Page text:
Another boy explained his answer of 28 total candles in 4 candle holders with 7 candles in each by saying he knew that 2 sevens equals 14 and that would be half, so he added 14 and 14 and got 28. I love it!

I'm sure many classes are anxious for math time to end, but not this class. They chose to spend their milk break time explaining the problems they created and the solutions they discovered. I was having as much fun as they were.

Here's to putting away the mad minutes and letting kids amaze themselves and their teachers with what they can accomplish when given the opportunity to think.

Update - March 9, 2012

I had the pleasure of watching the same second grade class work their math magic all week. Here's one more example:
There are 23 bags with 14 balls in each, plus 7 extra balls. How many balls are there in all?
One student explained that ten bags had 140 balls and another ten had another 140 balls, so that was 280. Then he said he knew that three 14s were the same as six 7s, and that three 7s equals 21, so three bags had 42 balls. 280 + 42 + 7 extra = 329 balls. Marvelous thinking!

I wondered how the older students who grew up on more traditional math instruction would take to solving problems with more thinking/reasoning and less memorization of algorithms/strategies. I can report that they are doing just fine. I got to spend one math session with a sixth grade class while they worked out problems with partners. It was great fun to watch and listen as they thought and talked their way through the assignment. Active engagement at its best!

Go Spencer Tigers!

Saturday, February 4, 2012

Pencil Tapping - A Learning Opportunity

I've been doing a lot of thinking about ways to help students understand inference. It all started during a reading intervention last week. Third graders were working on the inference strategy, and I asked them to tell me what they knew about inferences. The response was blank looks and silence. I went through the usual explanation without seeing any evidence of understanding. Noticing that one boy was tapping his pencil, I gently put my hand down on the pencil and asked him what he thought I would like him to do. He replied, "You want me to stop tapping my pencil." When I exclaimed that he had made an inference, the discussion and learning took off. The kids came up with some great examples of inferences that could be made in various situations.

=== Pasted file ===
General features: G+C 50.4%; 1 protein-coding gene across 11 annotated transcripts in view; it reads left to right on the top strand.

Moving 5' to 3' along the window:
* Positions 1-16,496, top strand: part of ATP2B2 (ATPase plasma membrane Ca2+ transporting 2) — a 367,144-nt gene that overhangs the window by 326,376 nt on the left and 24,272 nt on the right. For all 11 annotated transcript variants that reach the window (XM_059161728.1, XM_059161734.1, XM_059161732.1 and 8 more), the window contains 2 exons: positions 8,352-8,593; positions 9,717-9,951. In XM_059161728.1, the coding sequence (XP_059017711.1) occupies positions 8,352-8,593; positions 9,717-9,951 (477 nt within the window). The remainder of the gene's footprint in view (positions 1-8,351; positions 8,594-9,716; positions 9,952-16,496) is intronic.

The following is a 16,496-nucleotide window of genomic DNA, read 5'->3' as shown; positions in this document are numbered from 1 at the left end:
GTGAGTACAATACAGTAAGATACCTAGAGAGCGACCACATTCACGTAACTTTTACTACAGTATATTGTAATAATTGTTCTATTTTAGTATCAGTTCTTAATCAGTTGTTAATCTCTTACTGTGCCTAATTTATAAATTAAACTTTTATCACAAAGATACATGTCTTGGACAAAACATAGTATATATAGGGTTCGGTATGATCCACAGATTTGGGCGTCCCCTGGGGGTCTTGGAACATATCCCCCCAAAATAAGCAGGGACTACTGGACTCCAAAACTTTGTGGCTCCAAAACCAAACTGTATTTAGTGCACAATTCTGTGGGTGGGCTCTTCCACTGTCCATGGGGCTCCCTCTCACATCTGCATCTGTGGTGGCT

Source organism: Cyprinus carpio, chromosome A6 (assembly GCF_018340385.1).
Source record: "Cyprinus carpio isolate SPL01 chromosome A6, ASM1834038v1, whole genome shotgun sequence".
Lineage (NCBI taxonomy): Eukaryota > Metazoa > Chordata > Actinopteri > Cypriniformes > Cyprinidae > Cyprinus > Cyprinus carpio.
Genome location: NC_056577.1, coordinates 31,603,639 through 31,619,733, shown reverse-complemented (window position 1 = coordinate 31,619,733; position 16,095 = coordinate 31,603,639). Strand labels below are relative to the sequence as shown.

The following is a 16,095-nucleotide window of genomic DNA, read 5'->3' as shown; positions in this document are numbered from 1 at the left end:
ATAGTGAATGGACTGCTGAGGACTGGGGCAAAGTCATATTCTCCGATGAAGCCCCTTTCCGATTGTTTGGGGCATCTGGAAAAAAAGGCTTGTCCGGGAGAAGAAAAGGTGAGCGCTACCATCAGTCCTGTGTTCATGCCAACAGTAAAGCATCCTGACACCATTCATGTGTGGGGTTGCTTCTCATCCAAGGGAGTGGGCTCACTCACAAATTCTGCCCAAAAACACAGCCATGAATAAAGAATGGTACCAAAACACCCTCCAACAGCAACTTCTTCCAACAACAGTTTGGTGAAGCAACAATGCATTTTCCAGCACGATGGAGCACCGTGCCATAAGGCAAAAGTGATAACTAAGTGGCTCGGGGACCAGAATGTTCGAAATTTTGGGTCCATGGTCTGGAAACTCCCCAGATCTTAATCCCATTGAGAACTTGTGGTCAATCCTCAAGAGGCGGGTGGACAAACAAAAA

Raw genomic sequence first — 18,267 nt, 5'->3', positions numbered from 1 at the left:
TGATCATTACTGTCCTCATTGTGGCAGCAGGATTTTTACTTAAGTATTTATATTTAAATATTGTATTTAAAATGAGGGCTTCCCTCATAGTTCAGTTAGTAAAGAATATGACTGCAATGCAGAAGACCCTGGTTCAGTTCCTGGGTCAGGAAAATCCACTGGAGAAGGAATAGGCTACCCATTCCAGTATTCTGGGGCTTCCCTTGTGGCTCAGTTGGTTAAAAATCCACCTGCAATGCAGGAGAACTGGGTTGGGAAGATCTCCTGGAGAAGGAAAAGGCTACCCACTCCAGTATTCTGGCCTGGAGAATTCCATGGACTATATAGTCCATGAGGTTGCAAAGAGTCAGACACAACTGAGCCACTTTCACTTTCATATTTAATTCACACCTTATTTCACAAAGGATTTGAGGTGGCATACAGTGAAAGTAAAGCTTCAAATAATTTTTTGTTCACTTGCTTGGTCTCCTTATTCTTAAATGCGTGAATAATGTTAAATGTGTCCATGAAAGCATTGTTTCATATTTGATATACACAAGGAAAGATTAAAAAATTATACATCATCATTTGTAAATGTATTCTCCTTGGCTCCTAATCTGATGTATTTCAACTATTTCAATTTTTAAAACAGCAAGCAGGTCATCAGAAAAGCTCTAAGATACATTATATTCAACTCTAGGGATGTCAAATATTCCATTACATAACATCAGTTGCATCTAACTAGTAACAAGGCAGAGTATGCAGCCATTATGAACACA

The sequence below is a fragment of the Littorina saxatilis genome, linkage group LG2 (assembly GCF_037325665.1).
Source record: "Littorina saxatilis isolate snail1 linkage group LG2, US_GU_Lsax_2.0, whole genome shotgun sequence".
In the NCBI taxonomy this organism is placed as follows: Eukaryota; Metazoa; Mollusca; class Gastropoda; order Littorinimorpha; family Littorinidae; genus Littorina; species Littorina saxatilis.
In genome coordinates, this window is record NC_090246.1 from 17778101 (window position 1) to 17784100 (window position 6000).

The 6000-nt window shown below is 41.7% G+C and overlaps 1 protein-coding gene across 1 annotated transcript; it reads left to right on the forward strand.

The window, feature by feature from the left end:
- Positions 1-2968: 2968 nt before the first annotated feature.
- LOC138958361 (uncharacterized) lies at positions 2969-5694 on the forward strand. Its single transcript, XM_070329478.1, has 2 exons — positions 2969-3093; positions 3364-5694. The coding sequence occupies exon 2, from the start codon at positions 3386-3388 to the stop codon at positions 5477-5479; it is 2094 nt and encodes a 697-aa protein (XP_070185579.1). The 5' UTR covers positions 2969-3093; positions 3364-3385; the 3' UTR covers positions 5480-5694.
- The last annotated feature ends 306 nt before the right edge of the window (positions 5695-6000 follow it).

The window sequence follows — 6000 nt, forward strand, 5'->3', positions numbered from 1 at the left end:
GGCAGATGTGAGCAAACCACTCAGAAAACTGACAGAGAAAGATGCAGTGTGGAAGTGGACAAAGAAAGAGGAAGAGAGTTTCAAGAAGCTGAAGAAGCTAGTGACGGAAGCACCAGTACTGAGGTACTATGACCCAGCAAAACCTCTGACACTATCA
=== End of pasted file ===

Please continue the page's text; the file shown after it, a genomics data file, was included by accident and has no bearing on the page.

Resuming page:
This led me to investigate methods of helping students to become better readers by improving their ability to make inferences when they read. I found some great ideas:

A third grade class in Connecticut made this video on inferences - Mr. Salsich's class explains inferences

Learning how to infer with riddles - Inference Riddle Game, and with rhymes - Guess Who

Some good pictures for inference - Inferring from pictures

Another third grade class uses VoiceThread to make inferences about pictures - Mrs. Trivette's class on VoiceThread

This website developed by the Wisconsin Educational Communications Board has super activities for kids involving lots of reading strategies, including inference. A key to enter the kids' section is freeInto the Book

These entertaining and informative YouTube videos are also from the group in Wisconsin - Storylords

And to think that all of this interest, inquiry, and investigation started with a tapping pencil. I may never again view that as a disturbance. Then again ...

Saturday, January 7, 2012

Fun Friday

Fifth grade language arts and science classes at Spirit Lake Middle School were especially interesting last Friday. In language arts, I got to watch the results of the Snack Attack assignment. The students had been asked to develop a presentation that detailed the process of making their favorite snacks. It was an introductory assignment designed to give them experience for a future and more comprehensive presentation. On Friday, several students did Keynote (PowerPoint) presentations, and one played a video that showed her actually making the snack while she explained the process. The presentations were creative, entertaining, and informative.

I had heard that I should prepare myself to be amazed in science, and I found that to be true. The students conducted an investigation/demonstration which resulted in a fabulous, foamy substance called elephant toothpaste. With goggles on, one student held up the flask he was carrying to his table and exclaimed, "I feel like a real scientist!" Learning has never been more fun! The students were totally engaged, and many recorded their scientific discoveries with their webcams so family and friends could see the young scientists at work. If you are in need of elephant toothpaste, the recipe is included in this YouTube video.